Just as extra innings are sometimes required to resolve games, extra games are sometimes required to resolve regular-season races.
It hasn’t happened often, even in the dual-Wild Card era in which more teams are in the late-season mathematical mix. Since Major League Baseball went to the dual-Wild Card format in 2012, there have been just three tiebreaker games -- deciding the American League’s second Wild Card slot in 2013 (Rays over Rangers), the 2018 National League West (Dodgers over Rockies) and the ’18 NL Central (Brewers over Cubs).
So we’re due for some tiebreaker madness one of these years. Maybe 2021 will provide it.
Here are the realistic tiebreaker possibilities remaining and how they would be resolved, per the MLB rules.
Scenario: Two teams tie for the division
Sometimes 162 is not enough to determine a division winner. That could be the case in the NL West this year, with the Giants and Dodgers keeping it close. Were they to finish in a tie, they would play a one-game tiebreaker on Monday, Oct. 4. Home-field advantage would go to San Francisco, by virtue of the Giants’ 10-9 record in the head-to-head season series, which is complete. The winner of this game would advance to the Division Series round, while the loser would host the NL Wild Card Game (both teams are far enough out in front of the rest of the pack to qualify as the top NL Wild Card).
*Note that when the head-to-head matchup is a draw, home-field advantage in all scenarios listed below goes to the team with the superior intradivision record or, failing that, the team with the better intraleague record.
Scenario: Two teams tie for best record in Wild Card
This would not involve any extra games. If, say, the Red Sox and Yankees were the only two clubs in AL Wild Card position at season’s end and had identical records, they would not play an extra game to determine who gets home-field advantage in the Wild Card Game. It would go to the team with the better head-to-head record (in that case, Boston).
Scenario: Two teams tie for the second Wild Card spot
If, for example, the Red Sox and Blue Jays tied for the second AL Wild Card spot, they’d have to play each other Monday, Oct. 4, for the right to advance to the AL Wild Card Game on Tuesday, Oct. 5. Home-field advantage would go to the team with the better head-to-head record (Red Sox, 10-9).
Scenario: Three-team tie for two Wild Card spots
If the Blue Jays, Yankees and Red Sox were all tied, with no other non-division winners in the AL ahead of them, the three teams would choose/receive A, B and C designations. Club A would host Club B. The winner of that game would be one Wild Card club, while the loser would then play Club C on the road to determine the other. The winners of the two games would face each other in the Wild Card Game.
The three designations are decided by head-to-head records. The Red Sox went 10-9 in each of their season series against the Blue Jays and Yankees, so they would have the first pick of designation. The Blue Jays are also 11-7 against the Yanks, as of this writing, so they would pick second. The Yankees would get whichever designation is left over. The first selection comes down to a choice of playing up to two games (Club A) or taking your chances as the home team in a single elimination game (Club C).
Scenario: Three-team tie for one Wild Card spot
If, for example, the Yankees were in the top Wild Card spot and the Blue Jays, Red Sox and Mariners were all tied for the second spot, the three tied teams would choose/receive A, B and C designations. Club A would host Club B on Monday, Oct. 4. The winner of that game would then host Club C on Tuesday to determine the second Wild Card spot. The AL Wild Card Game would be pushed back from Tuesday in this scenario.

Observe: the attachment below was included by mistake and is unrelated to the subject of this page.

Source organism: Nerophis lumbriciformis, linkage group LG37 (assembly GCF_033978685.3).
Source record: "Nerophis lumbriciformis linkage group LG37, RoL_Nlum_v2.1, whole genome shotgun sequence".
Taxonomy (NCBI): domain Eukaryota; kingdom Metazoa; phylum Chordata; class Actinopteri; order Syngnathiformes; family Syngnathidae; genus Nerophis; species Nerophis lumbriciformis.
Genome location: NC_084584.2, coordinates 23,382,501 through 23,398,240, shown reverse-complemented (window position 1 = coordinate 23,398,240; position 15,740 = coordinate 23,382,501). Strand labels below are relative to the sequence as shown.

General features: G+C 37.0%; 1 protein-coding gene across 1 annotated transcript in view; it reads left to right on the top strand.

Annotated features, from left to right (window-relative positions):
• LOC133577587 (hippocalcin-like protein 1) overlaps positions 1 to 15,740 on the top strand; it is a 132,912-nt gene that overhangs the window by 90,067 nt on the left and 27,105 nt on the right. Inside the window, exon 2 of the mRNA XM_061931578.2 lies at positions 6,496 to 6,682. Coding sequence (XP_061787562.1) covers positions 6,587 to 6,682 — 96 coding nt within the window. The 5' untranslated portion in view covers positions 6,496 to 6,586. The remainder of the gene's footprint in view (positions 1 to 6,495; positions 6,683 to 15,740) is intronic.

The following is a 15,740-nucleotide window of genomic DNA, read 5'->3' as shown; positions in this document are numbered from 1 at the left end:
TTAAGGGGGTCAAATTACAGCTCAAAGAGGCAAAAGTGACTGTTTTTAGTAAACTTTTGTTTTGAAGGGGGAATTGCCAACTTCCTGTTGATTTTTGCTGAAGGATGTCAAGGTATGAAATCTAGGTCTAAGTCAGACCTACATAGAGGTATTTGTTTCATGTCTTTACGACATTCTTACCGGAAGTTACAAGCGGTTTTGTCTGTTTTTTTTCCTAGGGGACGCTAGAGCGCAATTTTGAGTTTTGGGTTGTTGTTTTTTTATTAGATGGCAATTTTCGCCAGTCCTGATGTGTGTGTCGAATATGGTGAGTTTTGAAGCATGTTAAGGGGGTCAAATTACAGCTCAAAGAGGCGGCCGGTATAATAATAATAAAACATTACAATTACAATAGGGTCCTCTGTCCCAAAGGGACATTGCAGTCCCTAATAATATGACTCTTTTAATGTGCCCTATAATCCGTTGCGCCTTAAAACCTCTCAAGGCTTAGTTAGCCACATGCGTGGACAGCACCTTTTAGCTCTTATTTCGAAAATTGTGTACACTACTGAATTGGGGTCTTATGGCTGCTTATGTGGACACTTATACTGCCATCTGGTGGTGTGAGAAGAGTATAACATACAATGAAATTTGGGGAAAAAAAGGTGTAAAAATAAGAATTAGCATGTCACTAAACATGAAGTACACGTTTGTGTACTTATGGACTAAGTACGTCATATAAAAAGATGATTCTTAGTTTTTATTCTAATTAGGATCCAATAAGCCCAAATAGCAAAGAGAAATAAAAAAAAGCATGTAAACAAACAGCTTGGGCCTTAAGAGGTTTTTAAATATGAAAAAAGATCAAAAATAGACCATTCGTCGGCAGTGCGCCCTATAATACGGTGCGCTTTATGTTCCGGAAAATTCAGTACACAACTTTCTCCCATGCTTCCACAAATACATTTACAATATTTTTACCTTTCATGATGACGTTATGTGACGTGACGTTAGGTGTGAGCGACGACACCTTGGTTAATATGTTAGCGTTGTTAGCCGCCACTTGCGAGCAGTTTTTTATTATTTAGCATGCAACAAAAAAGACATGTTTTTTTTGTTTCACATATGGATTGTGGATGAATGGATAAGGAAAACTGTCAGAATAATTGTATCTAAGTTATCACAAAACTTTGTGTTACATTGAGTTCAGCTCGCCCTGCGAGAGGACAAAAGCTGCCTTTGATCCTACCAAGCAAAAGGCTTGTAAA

Scenario: Three or four teams tie for one Wild Card spot
Now we’re talking. And as of this writing, this is still a possibility in the AL.
In the three-team tie, we’d have to have the three teams choose/receive their A, B and C designations, with Club C traveling to face the winner of the game between Clubs A and B to determine who advances to the Wild Card Game.
In a four-team tie, we’d have to add a D designation to the mix. Club A would host Club B and Club C would host Club D, and the winners of each of those games would then face each other in the home park of the winner of the game between Club A and Club B to determine who goes to the Wild Card Game.
Scenario: Four teams tie for two Wild Card spots
Oh baby. As of this writing, this is still mathematically feasible in the AL. If the Yankees, Red Sox, Blue Jays and Mariners were to all wind up tied for those two spots, we’d have a mini-tournament on our hands. The clubs would choose/receive their A, B, C and D designations. On Monday, Oct. 4, Club A would host Club B and Club C would host Club D. The winners of those two games would be the Wild Card teams and would face each other in the ballpark of whoever had the superior head-to-head record.
Scenario: The two World Series teams have the same regular-season record
In case you forgot, World Series home-field advantage is tied to regular-season records. Whoever has the best record is home for Games 1, 2, 6 and 7. If the Dodgers and Rays, for example, were to have a World Series rematch and had identical regular-season records, the first tiebreaker for home field would go to the club with the better head-to-head record in 2021. Because those two clubs have not met in 2021, the second tiebreaker would be division record. If that were also a tie, the tiebreaker would be intraleague records (the NL club’s record vs. NL teams and the AL team’s record vs. AL teams).